Tag Archives: independent press

Updating, writing, news and a scholarship

Follow me on twitter https://twitter.com/BookwormVaught 

Hello all.

I am just in the process of updating this site so that the rolling twitter feed is engaged and I will also be producing a newsletter. I’m gathering steam – so it’s about time.

I have just finished edits on my second book, novella, The Life of Almost. This will be out on August 31st with some events local to me. If you’d like to invite me further afield to do or share in an event, go ahead. That would be lovely. Also, if you would like to review the book, great.

You can order the book here, from the press website or buy through a lovely indie bookshop. If they don’t stock, they can order. It is available online at both Amazon and Waterstones, but the latter is still not stocking texts by this lovely little boutique press for – I asked a manager – ‘purely commercial reasons’. Well.

http://patricianpress.com/book/the-life-of-almost/ That’s boy Almost on the cover; he’s reading on the sand with a brace of mermaids…

The Life of Almost, by Anna VaughtPublished August 31st, 2018

 

 

This is a dark comedy set in Wales and a spectral reworking of Dickens’s Great Expectations. Almost is a boy, brought up by his sister, Perfection. He is shrouded by bereavement and surrounded by the hauntings of his family’s undead. He plays in the sea caves, visits graves, amongst mermaids, longing mermen, morticians, houses that respire and a poltergeist moss that grabs your foot. A cast of family and friends drawn from sea caves, the embalming table, the graveyard and the dark Clandestine House, which respires heavily and in which time has stopped. And like Pip, he sings into the sea and likes to tell stories – the key theme of the book which is the story of his life, his struggles and triumphs. He is thwarted in love but understands – the night he meets a ragged convict, for the convict is a merman, come on land – that he has deep and commanding powers. 

A substantial extract from the first chapter of the book is published on the 25th of May in New Welsh Reader. You can navigate to information on that from here:

https://www.newwelshreview.com/ Cover of NWR issue 116

Next month, two of my (short) short stories are published in volume two of The Shadow Booth, a great place to read weird and eeried fiction. Boom.

https://www.indiegogo.com/projects/the-shadow-booth-vol-2-books-horror#/

I have applied for a Gladstone’s Writer if Residence slot for next year because, reader, day job, three kids, assorted other folk to look after, books three and four to edit and A RESIDENTIAL LIBRARY OOOOOH. Fingers crossed for me?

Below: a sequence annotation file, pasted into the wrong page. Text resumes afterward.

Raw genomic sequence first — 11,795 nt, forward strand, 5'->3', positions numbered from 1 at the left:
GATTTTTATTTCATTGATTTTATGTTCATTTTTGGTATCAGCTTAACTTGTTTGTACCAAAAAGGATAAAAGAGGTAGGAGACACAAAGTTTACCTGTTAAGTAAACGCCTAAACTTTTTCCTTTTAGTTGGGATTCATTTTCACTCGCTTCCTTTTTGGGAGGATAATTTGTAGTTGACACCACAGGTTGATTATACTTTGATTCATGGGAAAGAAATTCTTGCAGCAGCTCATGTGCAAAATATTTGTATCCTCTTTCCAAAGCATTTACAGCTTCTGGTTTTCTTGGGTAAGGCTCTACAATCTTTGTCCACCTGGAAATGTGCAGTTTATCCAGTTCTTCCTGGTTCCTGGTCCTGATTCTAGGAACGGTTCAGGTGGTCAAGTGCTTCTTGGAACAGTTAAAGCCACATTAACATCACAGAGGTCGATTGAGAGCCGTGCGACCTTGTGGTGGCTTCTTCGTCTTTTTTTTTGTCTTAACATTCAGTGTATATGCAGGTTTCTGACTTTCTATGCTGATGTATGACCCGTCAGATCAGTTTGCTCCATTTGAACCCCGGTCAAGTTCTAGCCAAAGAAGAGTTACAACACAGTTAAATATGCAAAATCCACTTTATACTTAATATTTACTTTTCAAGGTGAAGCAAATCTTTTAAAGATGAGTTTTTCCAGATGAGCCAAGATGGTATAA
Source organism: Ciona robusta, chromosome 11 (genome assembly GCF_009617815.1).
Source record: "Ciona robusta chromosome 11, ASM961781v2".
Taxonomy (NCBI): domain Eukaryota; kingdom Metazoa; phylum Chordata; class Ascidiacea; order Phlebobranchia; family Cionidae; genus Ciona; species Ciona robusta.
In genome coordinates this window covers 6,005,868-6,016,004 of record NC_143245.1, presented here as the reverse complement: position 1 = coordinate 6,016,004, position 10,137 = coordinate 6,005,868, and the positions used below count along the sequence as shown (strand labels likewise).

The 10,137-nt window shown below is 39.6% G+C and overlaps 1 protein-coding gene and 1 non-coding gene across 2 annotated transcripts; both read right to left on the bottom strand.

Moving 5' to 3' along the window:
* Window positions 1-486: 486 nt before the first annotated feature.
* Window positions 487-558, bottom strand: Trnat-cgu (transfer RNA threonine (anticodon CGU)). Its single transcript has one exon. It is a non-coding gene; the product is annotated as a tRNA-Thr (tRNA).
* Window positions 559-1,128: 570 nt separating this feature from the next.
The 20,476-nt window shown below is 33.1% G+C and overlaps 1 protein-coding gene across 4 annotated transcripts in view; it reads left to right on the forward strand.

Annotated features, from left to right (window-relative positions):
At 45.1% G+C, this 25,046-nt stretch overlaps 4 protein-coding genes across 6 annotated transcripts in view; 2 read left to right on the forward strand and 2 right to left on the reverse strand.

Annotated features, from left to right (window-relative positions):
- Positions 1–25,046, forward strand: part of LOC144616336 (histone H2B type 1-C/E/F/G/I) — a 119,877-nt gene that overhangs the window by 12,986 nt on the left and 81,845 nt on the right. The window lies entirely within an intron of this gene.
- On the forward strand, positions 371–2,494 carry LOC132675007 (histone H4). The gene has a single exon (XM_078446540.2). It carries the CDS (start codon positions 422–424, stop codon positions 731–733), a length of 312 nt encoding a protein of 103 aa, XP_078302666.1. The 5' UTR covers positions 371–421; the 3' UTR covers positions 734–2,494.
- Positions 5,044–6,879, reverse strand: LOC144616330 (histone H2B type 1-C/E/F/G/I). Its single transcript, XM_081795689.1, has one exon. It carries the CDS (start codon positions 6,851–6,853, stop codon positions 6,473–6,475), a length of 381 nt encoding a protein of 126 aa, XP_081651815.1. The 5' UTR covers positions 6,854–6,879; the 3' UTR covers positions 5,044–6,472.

I mean look at this place? https://gladstoneslibrary.org/events/writers-in-residence I am determined to book a stay there if I don’t manage a writer in residence slot – it is, I know, very competitive.

Also, my husband and I are sponsored a weekend ticket for The Literary Consultancy’s Get a Job in Publishing weekend course

https://literaryconsultancy.co.uk/2018/03/get-job-publishing-sponsors-showcase/

and I just did the same for the Bare Lit Festival and it has gone to a wonderful home: you know who you are! Have a wonderful time xxx

http://barelitfestival.com/

Sponsoring the ticket for TLC led me to write this blog post for them; it’s about writing a book when you have no time and managing self doubt as you do it. Here:

https://literaryconsultancy.co.uk/2018/04/managing-self-doubt-write-book-dont-time/

It begins…

am in my early days of my writing, so you are not looking at someone who is a seasoned professional.

I’ll tell you what I am.

I am a quick learner; I chat and make contact very quickly. I am acquisitive of information, always reading, thinking and noticing. In a way, I am always working. What I thought was not possible has turned out to be something rather different. Not easy exactly, but more accessible than I had managed. And I seem to have written a good deal.

In late summer 2014 I sat at the kitchen table and started typing a question. That question became the first line of an autobiographical novel. That first book was published in March 2016. I realise now that twenty months from first line to publication is a bit of a clip, but didn’t know it then because I was so naive. I do think, for what it’s worth, that naivety is underrated. My second book comes out this summer (2018), the third is placed for 2020, and the fourth is going straight to an agent and I want you to cross everything here. I am also pitching something non-fiction collaboratively with a much finer writer than I (if she reads this; don’t argue) and working on pre-publicity for the second book. At last count I have also published two poems, a very short memoir, reviews, features, guest blogs, short stories, and creative non-fiction. Flash fiction is on its way. I think in all I’ve published twenty or so pieces across journals and magazines, web and print. I’m quietly increasing my stock; my ‘profile’. No-one told me to do this. Again, it’s that naivety. I just thought, ‘Give it a go,’ rocked up and started pitching. And it worked. I also found time in that period for some rejections, lost manuscripts, and serious faffing about when second and third books were written to time for someone who then rejected them with a form letter and didn’t invite me to send further work. That set me back – time-wise, mood-wise – but I’m tougher now. And I realise the passion I felt for one of my rejected projects obscured the paucity of its quality. Or marketability. The fact I had no adequate platform. Cave scriptor.

None of this is my day job.